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10 Ted Talks to Inspire You to Start Your Novel

Juliana Rotich on Flickr [CC BY 2.0 (https://creativecommons.org/licenses/by/2.0)], via Wikimedia Commons

By Joni Di Placido

#1. Chip Kidd: Designing Books is No Laughing Matter

“My job was to ask this question: “What do the stories look like?””

Chip Kidd‘s hilarious and engaging talk on cover design is a must-watch for any indie author. Whether you’re briefing a designer, or designing your own book cover, it’s imperative that your cover tells the story you want to convey, and Kidd explains just how to do that.

Chip Kidd: Designing books is no laughing matter. OK, it is.

Chip Kidd doesn’t judge books by their cover, he creates covers that embody the book — and he does it with a wicked sense of humor. In this deeply felt (and deeply hilarious) talk, he shares the art and the philosophy behind his cover designs.

#2. Chimamanda Ngozi Adichie: The Danger of A Single Story

“Stories matter. Many stories matter. Stories have been used to dispossess and to malign, but stories can also be used to empower and to humanize.”

Nigerian novelist Chimamanda Ngozi Adichie explains the power of telling and sharing stories, and the importance of seeing those stories resonate around the world.

Chimamanda Ngozi Adichie: The danger of a single story

Our lives, our cultures, are composed of many overlapping stories. Novelist Chimamanda Adichie tells the story of how she found her authentic cultural voice — and warns that if we hear only a single story about another person or country, we risk a critical misunderstanding.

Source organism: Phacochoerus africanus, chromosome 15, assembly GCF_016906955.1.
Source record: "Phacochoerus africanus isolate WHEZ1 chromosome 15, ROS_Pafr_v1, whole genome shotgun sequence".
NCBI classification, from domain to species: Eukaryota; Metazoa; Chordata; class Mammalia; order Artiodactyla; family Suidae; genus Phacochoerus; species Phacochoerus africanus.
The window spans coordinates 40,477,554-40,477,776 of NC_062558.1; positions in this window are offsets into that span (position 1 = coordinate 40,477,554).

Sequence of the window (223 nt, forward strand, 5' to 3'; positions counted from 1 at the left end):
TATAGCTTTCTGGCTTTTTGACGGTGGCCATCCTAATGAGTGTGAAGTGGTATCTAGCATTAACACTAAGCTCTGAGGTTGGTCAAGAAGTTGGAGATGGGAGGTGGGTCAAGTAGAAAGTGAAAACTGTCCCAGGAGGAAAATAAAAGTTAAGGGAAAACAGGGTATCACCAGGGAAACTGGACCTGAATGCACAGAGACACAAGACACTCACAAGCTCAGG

#3. Susan Cain: The Power of Introverts

“Introverts feel at their most alive and their most switched-on and their most capable when they’re in quieter, more low-key environments.”

It can be challenging being a writer in a world that sometimes seems to demand more social media marketing and reader engagement than actual writing. Susan Cain makes the case for those who flourish in quieter environments and explains how she was able to harness her own creativity by embracing solitude and creating a more comfortable working space.

Susan Cain: The power of introverts

In a culture where being social and outgoing are prized above all else, it can be difficult, even shameful, to be an introvert. But, as Susan Cain argues in this passionate talk, introverts bring extraordinary talents and abilities to the world, and should be encouraged and celebrated.

#4. Frank Warren: Half A Million Secrets

If you’re still looking for the spark to ignite your story, you might find inspiration over at postsecret.com, where hundreds of thousands of people anonymously mail their secrets in on the back of a postcard. New secrets are posted every Sunday and contain a wealth of potential writing prompts to get your creative juices flowing!

Frank Warren: Half a million secrets

“Secrets can take many forms — they can be shocking, or silly, or soulful.” Frank Warren, the founder of PostSecret.com, shares some of the half-million secrets that strangers have mailed him on postcards.

#5. Tina Seelig: The Little Risks You Can Take to Increase Your Luck

Stanford university professor and author Tina Seelig teaches entrepreneurship and she believes that we make our own luck by taking risks and opportunities. Her book has sold more than a million copies worldwide and she attributes her success to the risks she took along the way.

Tina Seelig: The little risks you can take to increase your luck

Luck is rarely a lightning strike, isolated and dramatic — it’s much more like the wind, blowing constantly. Catching more of it is easy but not obvious. In this insightful talk, Stanford engineering school professor Tina Seelig shares three unexpected ways to increase your luck — and your ability to see and seize opportunities.

#6. Adam Grant: The Surprising Habits of Original Thinkers

“Know that being quick to start but slow to finish can boost your creativity, that you can motivate yourself by doubting your ideas and embracing the fear of failing to try, and that you need a lot of bad ideas in order to get a few good ones.”